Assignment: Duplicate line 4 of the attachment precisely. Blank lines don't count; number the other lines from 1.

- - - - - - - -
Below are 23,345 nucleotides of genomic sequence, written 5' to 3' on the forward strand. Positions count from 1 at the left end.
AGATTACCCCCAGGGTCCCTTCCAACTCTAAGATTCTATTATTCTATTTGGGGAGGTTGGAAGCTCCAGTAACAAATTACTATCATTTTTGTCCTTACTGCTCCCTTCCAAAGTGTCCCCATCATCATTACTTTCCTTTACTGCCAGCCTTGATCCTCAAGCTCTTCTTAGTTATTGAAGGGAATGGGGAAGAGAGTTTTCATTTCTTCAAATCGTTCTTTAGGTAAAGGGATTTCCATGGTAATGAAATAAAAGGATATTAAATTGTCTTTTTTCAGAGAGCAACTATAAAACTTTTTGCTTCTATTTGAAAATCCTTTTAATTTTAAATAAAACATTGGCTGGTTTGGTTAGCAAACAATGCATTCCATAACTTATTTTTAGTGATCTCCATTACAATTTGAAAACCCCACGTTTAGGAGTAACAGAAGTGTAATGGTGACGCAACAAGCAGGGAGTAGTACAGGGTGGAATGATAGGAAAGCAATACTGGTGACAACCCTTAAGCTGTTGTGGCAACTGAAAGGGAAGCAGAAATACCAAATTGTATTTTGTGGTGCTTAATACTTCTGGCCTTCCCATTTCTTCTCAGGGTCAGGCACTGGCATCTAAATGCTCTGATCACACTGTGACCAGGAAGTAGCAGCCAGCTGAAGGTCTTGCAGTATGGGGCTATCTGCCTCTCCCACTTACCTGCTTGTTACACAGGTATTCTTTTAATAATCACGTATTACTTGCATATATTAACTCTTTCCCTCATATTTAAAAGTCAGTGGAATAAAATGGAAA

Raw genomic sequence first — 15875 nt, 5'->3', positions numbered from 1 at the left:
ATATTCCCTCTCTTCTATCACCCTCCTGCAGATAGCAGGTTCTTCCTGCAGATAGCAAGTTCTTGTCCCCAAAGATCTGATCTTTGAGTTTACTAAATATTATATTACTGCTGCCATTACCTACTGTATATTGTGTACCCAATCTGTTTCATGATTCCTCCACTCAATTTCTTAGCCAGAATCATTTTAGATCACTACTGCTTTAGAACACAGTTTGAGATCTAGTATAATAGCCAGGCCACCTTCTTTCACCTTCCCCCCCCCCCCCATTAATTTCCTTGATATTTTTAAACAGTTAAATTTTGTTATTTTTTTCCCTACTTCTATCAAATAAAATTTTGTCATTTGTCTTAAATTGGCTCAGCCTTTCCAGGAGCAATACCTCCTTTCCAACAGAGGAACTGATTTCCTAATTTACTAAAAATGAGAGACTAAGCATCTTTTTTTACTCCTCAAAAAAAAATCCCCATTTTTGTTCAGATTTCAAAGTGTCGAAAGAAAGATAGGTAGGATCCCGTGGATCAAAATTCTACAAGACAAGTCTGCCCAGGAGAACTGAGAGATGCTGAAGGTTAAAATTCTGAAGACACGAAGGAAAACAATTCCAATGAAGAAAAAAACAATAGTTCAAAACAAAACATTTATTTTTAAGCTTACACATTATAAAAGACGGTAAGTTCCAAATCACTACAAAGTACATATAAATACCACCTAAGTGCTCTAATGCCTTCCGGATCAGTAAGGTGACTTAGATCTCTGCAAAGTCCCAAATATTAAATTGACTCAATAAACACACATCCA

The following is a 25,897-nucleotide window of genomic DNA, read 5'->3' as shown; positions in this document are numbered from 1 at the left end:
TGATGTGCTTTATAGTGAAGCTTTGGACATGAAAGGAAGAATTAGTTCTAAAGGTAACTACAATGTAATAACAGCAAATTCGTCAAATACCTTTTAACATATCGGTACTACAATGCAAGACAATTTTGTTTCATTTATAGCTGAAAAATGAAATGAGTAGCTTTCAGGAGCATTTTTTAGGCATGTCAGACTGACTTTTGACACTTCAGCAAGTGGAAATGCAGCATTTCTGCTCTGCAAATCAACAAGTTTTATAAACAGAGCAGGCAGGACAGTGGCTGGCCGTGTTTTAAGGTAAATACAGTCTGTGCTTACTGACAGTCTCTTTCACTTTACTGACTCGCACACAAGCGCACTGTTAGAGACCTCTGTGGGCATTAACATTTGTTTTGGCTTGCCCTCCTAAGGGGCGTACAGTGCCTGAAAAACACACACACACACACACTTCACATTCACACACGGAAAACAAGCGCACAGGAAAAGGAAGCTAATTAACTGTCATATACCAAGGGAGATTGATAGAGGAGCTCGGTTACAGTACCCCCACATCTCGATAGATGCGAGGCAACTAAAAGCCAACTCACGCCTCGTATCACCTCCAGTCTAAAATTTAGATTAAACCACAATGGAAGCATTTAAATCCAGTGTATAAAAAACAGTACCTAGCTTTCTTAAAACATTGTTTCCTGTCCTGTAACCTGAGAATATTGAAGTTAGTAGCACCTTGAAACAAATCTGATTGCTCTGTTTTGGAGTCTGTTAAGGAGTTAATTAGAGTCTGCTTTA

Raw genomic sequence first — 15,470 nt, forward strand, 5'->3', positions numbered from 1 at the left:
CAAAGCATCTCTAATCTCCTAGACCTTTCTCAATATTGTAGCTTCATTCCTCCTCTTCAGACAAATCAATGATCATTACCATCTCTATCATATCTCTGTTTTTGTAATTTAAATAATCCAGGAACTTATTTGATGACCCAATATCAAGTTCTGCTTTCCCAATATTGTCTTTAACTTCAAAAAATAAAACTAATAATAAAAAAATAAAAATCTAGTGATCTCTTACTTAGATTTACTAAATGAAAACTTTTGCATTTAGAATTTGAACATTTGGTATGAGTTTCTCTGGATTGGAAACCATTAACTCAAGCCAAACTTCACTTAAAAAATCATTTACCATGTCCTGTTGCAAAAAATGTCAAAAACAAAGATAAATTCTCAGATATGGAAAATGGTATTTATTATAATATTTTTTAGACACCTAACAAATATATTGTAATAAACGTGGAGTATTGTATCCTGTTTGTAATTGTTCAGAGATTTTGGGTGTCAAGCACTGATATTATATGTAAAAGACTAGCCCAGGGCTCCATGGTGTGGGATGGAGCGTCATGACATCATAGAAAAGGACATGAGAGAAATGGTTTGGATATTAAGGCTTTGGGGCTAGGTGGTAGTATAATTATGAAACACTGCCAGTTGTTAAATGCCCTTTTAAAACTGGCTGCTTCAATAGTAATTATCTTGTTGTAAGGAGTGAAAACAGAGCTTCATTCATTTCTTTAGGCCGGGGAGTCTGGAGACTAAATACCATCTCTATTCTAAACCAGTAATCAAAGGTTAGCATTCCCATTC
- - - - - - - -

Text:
ATATTCCCTCTCTTCTATCACCCTCCTGCAGATAGCAGGTTCTTCCTGCAGATAGCAAGTTCTTGTCCCCAAAGATCTGATCTTTGAGTTTACTAAATATTATATTACTGCTGCCATTACCTACTGTATATTGTGTACCCAATCTGTTTCATGATTCCTCCACTCAATTTCTTAGCCAGAATCATTTTAGATCACTACTGCTTTAGAACACAGTTTGAGATCTAGTATAATAGCCAGGCCACCTTCTTTCACCTTCCCCCCCCCCCCCATTAATTTCCTTGATATTTTTAAACAGTTAAATTTTGTTATTTTTTTCCCTACTTCTATCAAATAAAATTTTGTCATTTGTCTTAAATTGGCTCAGCCTTTCCAGGAGCAATACCTCCTTTCCAACAGAGGAACTGATTTCCTAATTTACTAAAAATGAGAGACTAAGCATCTTTTTTTACTCCTCAAAAAAAAATCCCCATTTTTGTTCAGATTTCAAAGTGTCGAAAGAAAGATAGGTAGGATCCCGTGGATCAAAATTCTACAAGACAAGTCTGCCCAGGAGAACTGAGAGATGCTGAAGGTTAAAATTCTGAAGACACGAAGGAAAACAATTCCAATGAAGAAAAAAACAATAGTTCAAAACAAAACATTTATTTTTAAGCTTACACATTATAAAAGACGGTAAGTTCCAAATCACTACAAAGTACATATAAATACCACCTAAGTGCTCTAATGCCTTCCGGATCAGTAAGGTGACTTAGATCTCTGCAAAGTCCCAAATATTAAATTGACTCAATAAACACACATCCA